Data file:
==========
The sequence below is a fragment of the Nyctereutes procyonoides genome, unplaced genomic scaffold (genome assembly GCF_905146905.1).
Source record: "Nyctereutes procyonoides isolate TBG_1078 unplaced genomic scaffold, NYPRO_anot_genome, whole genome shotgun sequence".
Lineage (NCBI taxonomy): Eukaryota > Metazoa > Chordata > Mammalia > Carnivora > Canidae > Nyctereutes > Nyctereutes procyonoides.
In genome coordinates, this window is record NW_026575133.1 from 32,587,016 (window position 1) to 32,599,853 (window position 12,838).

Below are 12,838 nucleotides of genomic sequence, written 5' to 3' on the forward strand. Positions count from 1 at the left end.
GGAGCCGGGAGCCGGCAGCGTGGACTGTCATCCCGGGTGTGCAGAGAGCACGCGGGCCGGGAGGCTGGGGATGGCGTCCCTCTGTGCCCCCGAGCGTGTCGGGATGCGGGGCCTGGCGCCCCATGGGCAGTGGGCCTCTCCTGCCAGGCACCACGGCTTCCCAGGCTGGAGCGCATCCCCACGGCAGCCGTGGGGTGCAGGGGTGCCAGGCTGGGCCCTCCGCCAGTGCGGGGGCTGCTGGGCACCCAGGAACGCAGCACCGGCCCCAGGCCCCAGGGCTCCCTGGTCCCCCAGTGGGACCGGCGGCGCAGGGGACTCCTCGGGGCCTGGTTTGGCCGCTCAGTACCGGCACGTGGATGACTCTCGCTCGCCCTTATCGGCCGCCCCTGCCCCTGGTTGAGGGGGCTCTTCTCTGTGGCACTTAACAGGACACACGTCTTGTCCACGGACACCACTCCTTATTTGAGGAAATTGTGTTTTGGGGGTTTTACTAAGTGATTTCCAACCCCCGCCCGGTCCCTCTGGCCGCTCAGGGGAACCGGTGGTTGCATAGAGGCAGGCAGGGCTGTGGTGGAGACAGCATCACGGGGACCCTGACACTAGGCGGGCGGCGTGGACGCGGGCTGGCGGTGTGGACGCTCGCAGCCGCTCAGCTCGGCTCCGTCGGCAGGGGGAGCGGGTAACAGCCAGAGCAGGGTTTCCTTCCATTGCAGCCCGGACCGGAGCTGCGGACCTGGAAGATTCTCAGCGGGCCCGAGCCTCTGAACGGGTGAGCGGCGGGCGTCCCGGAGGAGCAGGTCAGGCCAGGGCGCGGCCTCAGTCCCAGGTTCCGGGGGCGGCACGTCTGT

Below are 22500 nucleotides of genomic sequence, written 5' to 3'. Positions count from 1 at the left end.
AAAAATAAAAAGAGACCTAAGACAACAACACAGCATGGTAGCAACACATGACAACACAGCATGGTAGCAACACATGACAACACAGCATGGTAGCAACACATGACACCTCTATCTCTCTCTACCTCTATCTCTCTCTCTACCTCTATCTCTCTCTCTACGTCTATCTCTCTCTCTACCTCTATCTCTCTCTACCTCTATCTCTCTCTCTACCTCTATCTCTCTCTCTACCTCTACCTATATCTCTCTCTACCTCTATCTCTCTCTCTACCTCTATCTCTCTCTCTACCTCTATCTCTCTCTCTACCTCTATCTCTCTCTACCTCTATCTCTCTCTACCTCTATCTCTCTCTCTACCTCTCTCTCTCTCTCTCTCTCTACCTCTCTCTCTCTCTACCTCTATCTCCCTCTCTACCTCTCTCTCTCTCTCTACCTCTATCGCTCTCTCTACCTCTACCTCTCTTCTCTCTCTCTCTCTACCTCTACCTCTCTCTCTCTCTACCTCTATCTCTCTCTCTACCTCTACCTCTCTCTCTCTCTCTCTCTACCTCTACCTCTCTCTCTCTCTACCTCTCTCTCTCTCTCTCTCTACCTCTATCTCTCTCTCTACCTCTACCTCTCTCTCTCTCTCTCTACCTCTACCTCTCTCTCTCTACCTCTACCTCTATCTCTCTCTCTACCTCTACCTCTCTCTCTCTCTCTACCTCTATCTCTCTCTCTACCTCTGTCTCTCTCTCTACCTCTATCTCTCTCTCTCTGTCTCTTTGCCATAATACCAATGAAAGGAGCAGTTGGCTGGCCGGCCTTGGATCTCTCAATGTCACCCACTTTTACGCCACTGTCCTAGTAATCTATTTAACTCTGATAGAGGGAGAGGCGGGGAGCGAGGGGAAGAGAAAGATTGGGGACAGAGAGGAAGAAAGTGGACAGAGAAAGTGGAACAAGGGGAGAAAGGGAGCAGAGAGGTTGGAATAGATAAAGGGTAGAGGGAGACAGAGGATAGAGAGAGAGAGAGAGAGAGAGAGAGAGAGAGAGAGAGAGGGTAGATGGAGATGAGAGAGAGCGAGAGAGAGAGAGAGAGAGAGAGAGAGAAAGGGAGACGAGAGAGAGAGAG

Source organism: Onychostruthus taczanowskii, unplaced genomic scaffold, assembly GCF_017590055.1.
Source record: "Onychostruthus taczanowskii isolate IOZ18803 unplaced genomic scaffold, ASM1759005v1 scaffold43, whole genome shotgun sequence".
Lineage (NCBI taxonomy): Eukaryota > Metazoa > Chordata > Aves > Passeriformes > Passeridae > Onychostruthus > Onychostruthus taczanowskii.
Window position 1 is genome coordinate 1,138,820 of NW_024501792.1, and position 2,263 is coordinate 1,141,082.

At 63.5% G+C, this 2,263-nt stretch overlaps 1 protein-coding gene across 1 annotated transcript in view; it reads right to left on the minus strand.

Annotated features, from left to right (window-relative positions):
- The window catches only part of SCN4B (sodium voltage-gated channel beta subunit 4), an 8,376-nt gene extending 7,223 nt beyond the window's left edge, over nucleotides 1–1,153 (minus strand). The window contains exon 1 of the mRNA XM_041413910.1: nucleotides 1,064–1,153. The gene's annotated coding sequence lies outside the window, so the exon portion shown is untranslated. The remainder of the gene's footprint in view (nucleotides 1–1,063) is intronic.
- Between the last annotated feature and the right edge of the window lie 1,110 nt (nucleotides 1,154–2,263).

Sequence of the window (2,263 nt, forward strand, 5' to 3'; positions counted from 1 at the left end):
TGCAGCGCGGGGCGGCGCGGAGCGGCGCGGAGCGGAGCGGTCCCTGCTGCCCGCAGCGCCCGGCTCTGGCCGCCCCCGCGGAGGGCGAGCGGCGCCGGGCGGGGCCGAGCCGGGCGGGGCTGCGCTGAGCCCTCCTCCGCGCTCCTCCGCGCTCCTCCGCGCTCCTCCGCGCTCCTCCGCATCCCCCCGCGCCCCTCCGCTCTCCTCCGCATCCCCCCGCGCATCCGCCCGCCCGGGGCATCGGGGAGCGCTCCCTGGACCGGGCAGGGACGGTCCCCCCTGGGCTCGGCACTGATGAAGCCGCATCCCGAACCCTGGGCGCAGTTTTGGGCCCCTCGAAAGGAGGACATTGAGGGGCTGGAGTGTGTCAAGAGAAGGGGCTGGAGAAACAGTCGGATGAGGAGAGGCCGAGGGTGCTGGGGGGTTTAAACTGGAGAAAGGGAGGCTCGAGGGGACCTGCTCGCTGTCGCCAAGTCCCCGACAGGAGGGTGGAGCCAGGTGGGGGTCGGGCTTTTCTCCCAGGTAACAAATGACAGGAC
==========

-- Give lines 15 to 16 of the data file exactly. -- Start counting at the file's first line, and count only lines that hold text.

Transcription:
- The window catches only part of SCN4B (sodium voltage-gated channel beta subunit 4), an 8,376-nt gene extending 7,223 nt beyond the window's left edge, over nucleotides 1–1,153 (minus strand). The window contains exon 1 of the mRNA XM_041413910.1: nucleotides 1,064–1,153. The gene's annotated coding sequence lies outside the window, so the exon portion shown is untranslated. The remainder of the gene's footprint in view (nucleotides 1–1,063) is intronic.
- Between the last annotated feature and the right edge of the window lie 1,110 nt (nucleotides 1,154–2,263).